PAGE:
Tank snorted and tossed his head, breaking Colt out of his somber reverie.
“What’s up, boy? Smell something?” That’s when he noticed that the daylight had darkened considerably.
The wind that had been a gentle, humid, summer breeze now whipped tumultuously through the trees. He glanced up and his stomach dropped. Shit.
Dark clouds advanced on a warpath across the sky. Bright flashes of lightning arced across the heavens. And a deep rumble of thunder crashed, increasing in sound and tenor as the storm barreled into the area.
A midafternoon squall was common at this time of year. They could also be deadly this high up. There was a cabin nearby, one of the higher elevation getaways that Colt knew was vacant at the present time. Without a second to lose, he veered Tank off the path, and plodded toward the back-country road. He prayed that they would make it before the storm unleashed its fury in earnest.
Tank sensed his urgency with the approaching tempest, and increased his pace.
Luckily, the cabins all had a small barn with two stalls inside that were attached on the side, for visitors who brought their own horses with them for the trails and didn’t want to pay to stable them at the main barn. He’d get Tank settled out of the elements and would then chill out in the cabin while the storm raged. He might be spending a night up here after all. It could be exactly what he needed. He had a satellite phone in his bag in case of emergencies. The cabins were stocked with wood for the fireplace. And while all he had was a sandwich and water, he’d make do with what he had. At least the house keys in his saddlebag also had master keys for the ranch. Directly inside each barn door was a small lockbox on the wall that held a key to the cabin. The lockboxes were all keyed the same for maintenance. Since so many of their cabins were quite a way from the main hub, it was easier when they were on calls to be able to head directly to the next cabin and not have to worry about whether they had a key to enter.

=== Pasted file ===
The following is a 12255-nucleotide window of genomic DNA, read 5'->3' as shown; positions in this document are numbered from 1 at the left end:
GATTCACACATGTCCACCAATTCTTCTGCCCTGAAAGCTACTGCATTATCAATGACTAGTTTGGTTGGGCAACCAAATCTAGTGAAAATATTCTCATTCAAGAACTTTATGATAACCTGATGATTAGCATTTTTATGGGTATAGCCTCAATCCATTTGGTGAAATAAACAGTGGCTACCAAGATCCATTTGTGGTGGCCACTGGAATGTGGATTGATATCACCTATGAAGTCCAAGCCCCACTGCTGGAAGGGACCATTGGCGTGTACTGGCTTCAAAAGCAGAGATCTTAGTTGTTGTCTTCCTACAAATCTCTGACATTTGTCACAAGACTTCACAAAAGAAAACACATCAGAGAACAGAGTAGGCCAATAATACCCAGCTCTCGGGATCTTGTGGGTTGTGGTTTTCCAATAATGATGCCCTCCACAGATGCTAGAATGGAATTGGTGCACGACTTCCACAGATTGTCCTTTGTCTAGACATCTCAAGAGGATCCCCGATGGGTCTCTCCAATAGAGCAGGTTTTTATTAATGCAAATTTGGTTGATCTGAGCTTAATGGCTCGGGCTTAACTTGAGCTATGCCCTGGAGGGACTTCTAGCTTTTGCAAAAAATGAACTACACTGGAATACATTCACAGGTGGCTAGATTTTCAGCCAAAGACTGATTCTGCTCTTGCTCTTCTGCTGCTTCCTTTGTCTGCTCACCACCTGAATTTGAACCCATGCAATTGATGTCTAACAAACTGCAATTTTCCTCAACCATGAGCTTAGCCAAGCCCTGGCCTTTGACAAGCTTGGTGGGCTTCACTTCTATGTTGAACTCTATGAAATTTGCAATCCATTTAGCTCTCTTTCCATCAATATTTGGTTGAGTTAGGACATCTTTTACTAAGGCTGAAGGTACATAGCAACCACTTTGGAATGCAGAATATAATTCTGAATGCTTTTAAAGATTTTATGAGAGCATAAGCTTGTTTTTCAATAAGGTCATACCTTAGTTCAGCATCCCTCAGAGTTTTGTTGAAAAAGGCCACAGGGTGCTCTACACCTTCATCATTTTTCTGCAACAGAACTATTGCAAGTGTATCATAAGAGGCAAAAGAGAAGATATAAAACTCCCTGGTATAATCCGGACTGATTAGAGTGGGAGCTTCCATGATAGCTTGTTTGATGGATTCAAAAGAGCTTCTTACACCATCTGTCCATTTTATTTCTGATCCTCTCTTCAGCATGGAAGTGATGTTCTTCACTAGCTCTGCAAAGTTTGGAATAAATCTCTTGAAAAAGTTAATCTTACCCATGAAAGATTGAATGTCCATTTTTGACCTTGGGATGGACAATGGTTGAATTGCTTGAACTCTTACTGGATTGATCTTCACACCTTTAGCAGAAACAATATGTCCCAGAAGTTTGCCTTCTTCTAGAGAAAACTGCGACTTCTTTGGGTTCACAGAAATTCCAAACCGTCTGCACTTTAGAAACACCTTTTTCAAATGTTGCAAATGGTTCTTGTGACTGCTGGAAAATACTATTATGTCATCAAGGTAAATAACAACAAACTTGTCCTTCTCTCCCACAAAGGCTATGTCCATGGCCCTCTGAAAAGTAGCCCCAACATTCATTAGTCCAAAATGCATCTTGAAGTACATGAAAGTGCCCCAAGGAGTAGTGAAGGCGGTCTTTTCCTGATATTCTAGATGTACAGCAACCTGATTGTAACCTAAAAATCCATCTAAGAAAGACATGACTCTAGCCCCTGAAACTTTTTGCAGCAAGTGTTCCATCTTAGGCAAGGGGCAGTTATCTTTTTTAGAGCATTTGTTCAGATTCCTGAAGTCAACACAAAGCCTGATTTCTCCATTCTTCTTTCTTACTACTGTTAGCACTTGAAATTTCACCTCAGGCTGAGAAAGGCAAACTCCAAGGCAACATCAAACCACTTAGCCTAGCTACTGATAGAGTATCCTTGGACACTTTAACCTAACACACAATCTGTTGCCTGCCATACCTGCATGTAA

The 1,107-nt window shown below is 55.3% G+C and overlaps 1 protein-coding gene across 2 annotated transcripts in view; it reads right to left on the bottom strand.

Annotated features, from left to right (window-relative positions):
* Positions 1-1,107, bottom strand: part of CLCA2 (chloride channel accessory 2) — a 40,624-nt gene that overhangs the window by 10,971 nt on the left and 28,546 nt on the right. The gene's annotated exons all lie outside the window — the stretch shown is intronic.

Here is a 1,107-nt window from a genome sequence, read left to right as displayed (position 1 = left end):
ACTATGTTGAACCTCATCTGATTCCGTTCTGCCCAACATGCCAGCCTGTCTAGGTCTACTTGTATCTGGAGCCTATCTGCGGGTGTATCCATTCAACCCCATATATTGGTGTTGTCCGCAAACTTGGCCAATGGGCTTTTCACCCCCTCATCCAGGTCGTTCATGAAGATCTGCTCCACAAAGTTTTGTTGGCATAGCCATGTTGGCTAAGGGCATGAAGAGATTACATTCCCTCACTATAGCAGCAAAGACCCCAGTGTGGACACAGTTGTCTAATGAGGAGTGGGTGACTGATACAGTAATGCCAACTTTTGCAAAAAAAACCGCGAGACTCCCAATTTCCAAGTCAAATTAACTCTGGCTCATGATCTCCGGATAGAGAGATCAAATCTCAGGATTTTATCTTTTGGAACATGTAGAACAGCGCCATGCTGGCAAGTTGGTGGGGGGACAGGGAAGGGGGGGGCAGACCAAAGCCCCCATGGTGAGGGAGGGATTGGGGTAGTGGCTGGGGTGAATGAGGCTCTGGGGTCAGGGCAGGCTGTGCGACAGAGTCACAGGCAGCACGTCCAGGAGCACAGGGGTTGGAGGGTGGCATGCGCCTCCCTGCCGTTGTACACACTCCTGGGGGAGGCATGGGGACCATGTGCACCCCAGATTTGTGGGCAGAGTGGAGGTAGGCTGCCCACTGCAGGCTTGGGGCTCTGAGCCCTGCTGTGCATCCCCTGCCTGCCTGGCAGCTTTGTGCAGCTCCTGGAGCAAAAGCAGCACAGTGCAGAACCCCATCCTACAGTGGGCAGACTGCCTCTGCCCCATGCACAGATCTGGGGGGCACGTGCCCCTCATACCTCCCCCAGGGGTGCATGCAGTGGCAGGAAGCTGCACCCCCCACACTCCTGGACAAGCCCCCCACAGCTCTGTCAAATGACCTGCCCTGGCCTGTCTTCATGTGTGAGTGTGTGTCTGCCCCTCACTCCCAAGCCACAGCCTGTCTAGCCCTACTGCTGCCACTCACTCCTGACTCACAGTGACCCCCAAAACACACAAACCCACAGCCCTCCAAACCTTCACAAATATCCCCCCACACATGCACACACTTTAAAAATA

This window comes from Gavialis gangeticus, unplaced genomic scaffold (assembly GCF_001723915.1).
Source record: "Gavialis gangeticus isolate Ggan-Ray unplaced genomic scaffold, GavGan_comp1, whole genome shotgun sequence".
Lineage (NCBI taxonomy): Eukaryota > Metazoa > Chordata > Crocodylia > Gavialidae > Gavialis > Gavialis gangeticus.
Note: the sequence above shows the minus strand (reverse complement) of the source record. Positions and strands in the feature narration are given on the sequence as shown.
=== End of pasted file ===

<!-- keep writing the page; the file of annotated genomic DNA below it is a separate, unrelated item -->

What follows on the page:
When they were about an eighth of a mile out from the cabin, the rain began to fall in thick, heavy sheets. Lightning flashed. Thunder boomed. Tank snorted, tossing his head at the bellowing roar as the storm arrived with vehemence. Colt raced Tank as fast as was safe. He wouldn’t risk hurting the stallion. Rain dripped off the rim of his ivory Stetson. Water coated his blue jeans and gray tee shirt, and slipped down his calves into his brown leather cowboy boots. At least they were one of his older, well-worn pairs he reserved for working the stables.
They crested a tiny ridge. The hickory cabin sat on an open half acre of land encircled by a grove of trees—a mixture of aspen, cottonwood, and spruce. Hail began to fall with the rain, pelting them. The trees receded and in the open terrain, Colt pressed his knees against Tank’s flanks to increase their speed. Tank needed no urging from him.
But as the cabin came into full view, Colt spied a battered, tan SUV parked in front of the wooden structure. And there was a sprite of a woman, long dark hair plastered to her body, carting what looked like telescopes inside the building.
What the hell? Who was she, and what was she doing here?